On 2 March 2020, the UK Government published a consultation proposing a number of significant changes to the contracts for difference (CfD) scheme to apply for projects competing in future allocation rounds, the next of which is scheduled for 2021, in line with the now established two-yearly interval between auctions
by Juliet Stradling, Dalia Majumder-Russell and Matthew Brown*
While the consultation does not confirm the total amount of support that will be made available in any future allocation rounds, in the context of heightened government ambition on carbon emissions and renewables, the consultation proposes a pivot towards support being made available to a wider set of renewable technologies – some established, like onshore wind and solar PV and some, such as floating offshore wind, less established – together with an ongoing commitment to support conventional ‘bottom-fixed’ offshore wind.
The government’s proposal to abandon its opposition to subsidising new onshore windfarms and solar power projects, after withdrawing additional CfD support for both technologies in 2015, has perhaps been most ‘headline grabbing.’ However, the consultation proposes a much wider set of changes, which we summarise below.
It is suggested that both onshore wind and solar will now be eligible to compete, with effect from the next CfD round in 2021. As previously, onshore wind and solar PV will compete with other ‘established technologies’ such as energy from waste with CHP for ‘pot 1’ allocated support.
Conventional offshore wind, it is proposed, will continue to not be treated as an established technology for the purposes of the CfD and will either continue to compete with other ‘less established technologies’ (such as dedicated biomass with CHP) or will compete only with other conventional offshore wind projects as part of a newly created dedicated ‘pot 3.’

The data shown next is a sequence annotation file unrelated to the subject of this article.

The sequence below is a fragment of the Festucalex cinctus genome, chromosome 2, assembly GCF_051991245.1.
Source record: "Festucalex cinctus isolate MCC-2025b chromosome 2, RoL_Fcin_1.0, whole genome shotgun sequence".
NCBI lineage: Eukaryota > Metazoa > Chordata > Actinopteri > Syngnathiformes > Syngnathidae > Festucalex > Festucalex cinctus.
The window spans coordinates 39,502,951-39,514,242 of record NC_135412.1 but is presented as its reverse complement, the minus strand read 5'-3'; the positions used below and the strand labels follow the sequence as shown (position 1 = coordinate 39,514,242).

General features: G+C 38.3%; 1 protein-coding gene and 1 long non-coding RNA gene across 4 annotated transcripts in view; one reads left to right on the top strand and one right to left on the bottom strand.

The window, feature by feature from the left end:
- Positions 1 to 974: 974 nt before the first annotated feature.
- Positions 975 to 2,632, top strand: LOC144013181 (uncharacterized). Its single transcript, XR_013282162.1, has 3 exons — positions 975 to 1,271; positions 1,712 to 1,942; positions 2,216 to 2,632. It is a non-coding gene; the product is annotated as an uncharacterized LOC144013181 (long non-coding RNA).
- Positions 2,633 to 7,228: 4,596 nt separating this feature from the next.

In a fillip for floating offshore wind, the consultation proposes to create a separate definition for this technology type in order to allow it to compete separately from conventional offshore wind in the CfD allocation process. This is driven by the ability for floating offshore wind to be sited on deeper waters, thereby avoiding increasing congestion on the shallower waters where conventional offshore wind is typically located; and as a corollary of this, increasing divergence in the weather patterns faced by Great British offshore wind to help reduce intermittency issues.
Also notable is the fact that the consultation discusses:
In addition to this, government is also seeking views in relation to a number of house-keeping amendments, the more notable of which include extending the latest CfD scheme delivery (commissioning point) to 31 March 2030 (at present the relevant legislation specifies a longstop of 31 March 2026, which with the passage of time now requires updating), and reducing to nil the six hour grace period of negative electricity prices before the CfD ceases paying out.
This feels like the first set of detailed CfD proposals that reflect, on the one hand, heightened and more prominent national carbon emission reduction ambitions as exemplified by the 2050 net zero target, and on the other hand, the dramatic reduction in required subsidy levels suggested by the results of the previous CfD allocation round.
In this context, the proposed widening of CfD access is to some extent unsurprising but nevertheless the volte-face regarding onshore wind and solar PV is striking, and the proposals having been welcomed by many groups following years of lobbying against the previous decision to scrap subsidies for these technologies.